As for lifting fingers, most—but not all—of the rest lifted the same finger against the environment. (Hint: It’s the same finger that we native New Jerseyans use during minor traffic disputes.)
Republican president William McKinley, however, signed into law the predecessors of the Endangered Species Act and the Clean Water Act. The Rivers and Harbors Act was passed by Congress and signed by McKinley in 1899. The oldest pollution law in the U.S., a section of this law called the Refuse Act offers criminal penalties for dumping in waterways, and rewards for those who turn in dumpers. Mostly ignored until the 1960’s, the law was deployed in the fight to clean up the Hudson River before it was leveraged into the Clean Water Act.
The Clean Water Act was passed by Congress in 1972, but Nixon did not sign it into law, as he did with the Clean Air Act, the Endangered Species Act, and more. Nixon vetoed the CWA as too expensive, and with bipartisanship not seen in recent years, Congress overrode the veto.
In 1900, McKinley signed the Lacey Act, one of the first sweeping wildlife protection laws. The Act limited the interstate and international trafficking in fish, birds, mammals, and plants. It’s still in effect and has been a source of somewhat recent headlines: in 2011, the U.S. Fish and Wildlife Service used the Lacey Act to bust Gibson Guitars for using illegally imported Madagascar rosewood.
Gibson denied the charges as Fox News and other conservative news outlets had a field day telling the latest tale of Big Government picking on a beloved American institution. A year later, Gibson quietly fessed up, paying a $300,000 settlement.
It’s also worth noting that while the arch-conservationist Teddy Roosevelt served as McKinley’s vice president, he was not yet VP when the Rivers and Harbors Act and the Lacey Act were signed into law.
Land-use laws as a tool of genocide
It’s been more than 200 years since the first land use law, which seemed designed to throw Native Americans off their land.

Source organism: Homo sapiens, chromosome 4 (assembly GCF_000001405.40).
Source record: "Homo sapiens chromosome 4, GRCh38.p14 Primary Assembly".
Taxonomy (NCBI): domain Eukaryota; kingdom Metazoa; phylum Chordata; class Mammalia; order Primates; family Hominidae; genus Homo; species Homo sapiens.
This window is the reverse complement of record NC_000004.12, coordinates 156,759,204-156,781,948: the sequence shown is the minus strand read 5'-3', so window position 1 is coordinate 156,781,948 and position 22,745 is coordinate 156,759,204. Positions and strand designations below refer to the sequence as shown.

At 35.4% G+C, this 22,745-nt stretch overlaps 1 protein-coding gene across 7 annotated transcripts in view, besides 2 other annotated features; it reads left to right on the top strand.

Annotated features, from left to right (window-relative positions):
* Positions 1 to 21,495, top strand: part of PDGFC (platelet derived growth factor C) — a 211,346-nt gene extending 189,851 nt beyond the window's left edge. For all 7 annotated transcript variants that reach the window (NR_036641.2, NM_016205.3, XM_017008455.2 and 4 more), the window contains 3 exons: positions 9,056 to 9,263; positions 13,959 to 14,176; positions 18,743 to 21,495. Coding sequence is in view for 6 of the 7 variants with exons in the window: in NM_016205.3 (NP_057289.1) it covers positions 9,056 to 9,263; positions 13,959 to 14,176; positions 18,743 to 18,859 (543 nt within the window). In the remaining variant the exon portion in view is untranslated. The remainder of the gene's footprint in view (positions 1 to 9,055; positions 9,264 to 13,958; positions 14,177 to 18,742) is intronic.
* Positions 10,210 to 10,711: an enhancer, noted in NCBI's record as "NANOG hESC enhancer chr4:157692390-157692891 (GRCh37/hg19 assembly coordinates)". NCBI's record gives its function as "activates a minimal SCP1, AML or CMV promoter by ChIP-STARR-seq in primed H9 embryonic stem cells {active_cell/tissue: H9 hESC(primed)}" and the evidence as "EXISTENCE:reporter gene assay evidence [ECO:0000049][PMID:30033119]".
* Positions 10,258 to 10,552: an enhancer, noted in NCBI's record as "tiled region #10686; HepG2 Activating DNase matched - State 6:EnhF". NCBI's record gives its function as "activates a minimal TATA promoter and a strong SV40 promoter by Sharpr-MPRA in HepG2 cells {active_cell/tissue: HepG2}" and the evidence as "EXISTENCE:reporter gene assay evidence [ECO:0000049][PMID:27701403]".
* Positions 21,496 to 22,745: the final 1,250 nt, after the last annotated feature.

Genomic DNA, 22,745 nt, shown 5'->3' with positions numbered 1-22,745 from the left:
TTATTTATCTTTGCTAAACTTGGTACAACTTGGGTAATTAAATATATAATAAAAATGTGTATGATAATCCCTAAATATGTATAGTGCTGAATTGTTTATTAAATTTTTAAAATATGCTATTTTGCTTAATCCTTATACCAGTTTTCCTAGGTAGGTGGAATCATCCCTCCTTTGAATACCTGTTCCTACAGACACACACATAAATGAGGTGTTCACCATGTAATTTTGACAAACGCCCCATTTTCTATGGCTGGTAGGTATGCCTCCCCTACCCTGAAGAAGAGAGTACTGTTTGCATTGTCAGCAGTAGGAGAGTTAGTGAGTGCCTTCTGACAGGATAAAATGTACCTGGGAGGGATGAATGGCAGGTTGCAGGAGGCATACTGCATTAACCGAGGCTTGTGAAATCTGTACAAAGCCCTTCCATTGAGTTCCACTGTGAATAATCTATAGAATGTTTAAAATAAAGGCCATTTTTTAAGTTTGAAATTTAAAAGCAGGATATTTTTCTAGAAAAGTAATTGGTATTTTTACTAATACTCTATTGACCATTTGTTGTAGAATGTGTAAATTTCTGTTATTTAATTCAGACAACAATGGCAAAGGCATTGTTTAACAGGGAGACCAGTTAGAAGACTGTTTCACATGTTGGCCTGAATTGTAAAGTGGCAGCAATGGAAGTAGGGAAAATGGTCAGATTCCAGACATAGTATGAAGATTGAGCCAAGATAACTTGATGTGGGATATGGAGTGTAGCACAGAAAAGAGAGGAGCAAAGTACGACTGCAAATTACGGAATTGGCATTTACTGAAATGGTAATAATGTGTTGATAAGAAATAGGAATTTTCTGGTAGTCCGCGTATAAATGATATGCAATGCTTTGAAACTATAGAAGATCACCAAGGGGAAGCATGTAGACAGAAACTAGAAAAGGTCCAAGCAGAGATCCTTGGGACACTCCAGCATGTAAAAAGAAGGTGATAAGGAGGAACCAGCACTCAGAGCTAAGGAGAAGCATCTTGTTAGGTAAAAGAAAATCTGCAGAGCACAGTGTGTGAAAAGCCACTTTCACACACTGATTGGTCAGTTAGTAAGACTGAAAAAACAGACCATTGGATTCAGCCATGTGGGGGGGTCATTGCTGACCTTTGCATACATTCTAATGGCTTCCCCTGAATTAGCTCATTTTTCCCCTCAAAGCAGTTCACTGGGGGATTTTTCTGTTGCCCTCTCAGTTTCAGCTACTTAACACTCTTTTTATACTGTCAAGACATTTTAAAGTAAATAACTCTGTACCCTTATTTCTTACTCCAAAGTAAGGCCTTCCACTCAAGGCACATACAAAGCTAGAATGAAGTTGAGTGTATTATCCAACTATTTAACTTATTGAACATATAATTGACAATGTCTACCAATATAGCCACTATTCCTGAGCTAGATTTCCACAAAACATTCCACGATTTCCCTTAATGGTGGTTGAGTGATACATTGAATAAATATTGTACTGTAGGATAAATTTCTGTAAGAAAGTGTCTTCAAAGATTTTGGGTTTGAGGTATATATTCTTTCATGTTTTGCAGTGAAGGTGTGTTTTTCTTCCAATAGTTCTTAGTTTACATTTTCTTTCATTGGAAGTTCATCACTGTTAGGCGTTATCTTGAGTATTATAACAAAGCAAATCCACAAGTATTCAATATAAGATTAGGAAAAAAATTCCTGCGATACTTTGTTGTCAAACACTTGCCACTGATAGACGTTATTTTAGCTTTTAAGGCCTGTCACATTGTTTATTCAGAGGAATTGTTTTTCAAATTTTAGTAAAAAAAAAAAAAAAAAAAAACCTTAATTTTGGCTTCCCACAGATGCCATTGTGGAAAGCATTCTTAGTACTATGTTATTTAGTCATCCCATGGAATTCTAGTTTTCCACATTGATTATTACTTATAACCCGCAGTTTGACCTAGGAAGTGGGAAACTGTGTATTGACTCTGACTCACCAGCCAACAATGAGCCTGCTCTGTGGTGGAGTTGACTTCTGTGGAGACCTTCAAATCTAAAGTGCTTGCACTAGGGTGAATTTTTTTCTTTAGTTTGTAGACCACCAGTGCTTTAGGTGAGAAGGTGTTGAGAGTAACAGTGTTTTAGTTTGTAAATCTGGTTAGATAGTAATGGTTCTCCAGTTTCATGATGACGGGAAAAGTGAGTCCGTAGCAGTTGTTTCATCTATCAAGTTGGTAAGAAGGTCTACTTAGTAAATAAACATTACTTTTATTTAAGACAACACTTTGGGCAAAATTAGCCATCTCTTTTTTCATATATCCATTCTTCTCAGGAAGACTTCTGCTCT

In 1820Congress passed the Land Act, dropping the price of an acre of unclaimed land by 40%. It is considered a crucial step in America’s westward expansion at a time when “the West” meant anything west of the Appalachian Mountains.
In 1830, President Andrew Jackson signed and championed a more honestly named law, the Indian Removal Act, making it a federal policy to evict eastern Indian tribes, relocating them in mostly unexplored land west of the Mississippi.
In the middle of the Civil War, President Lincoln signed the Homestead Act of 1862. Western pioneers were promised 160-acre tracts if they occupied the land for at least five years
Other laws helped open up the West to loggers. And last week I wrote about the 1872 Mining Law, still swindling after all these years,
The wholesale slaughter of bison that marked the conquest of the West had ended by 1880: there were no more bison left to kill. At least two prominent leaders, Civil War hero Gen. Phil Sheridan and Interior Secretary Columbus Delano, endorsed the slaughter as the best way to wipe out Plains Indian culture.
Many of the estimated 500 surviving bison were relocated to the new Yellowstone National Park. But no federal law protected the decimated herd until 1894, when a new law outlawed killing a buffalo. A conviction drew a $1,000 fine and possible prison time. Intensive public/private efforts have built the population back up to an estimated 300,000.
His views do not necessarily represent those of Environmental Health News, The Daily Climate, or publisher Environmental Health Sciences.
Banner photo: Yellowstone buffalo. (Credit: Tony Hisgett/flickr)
Early laws that were either the first step in environmental protection or the last straw in Native American genocide.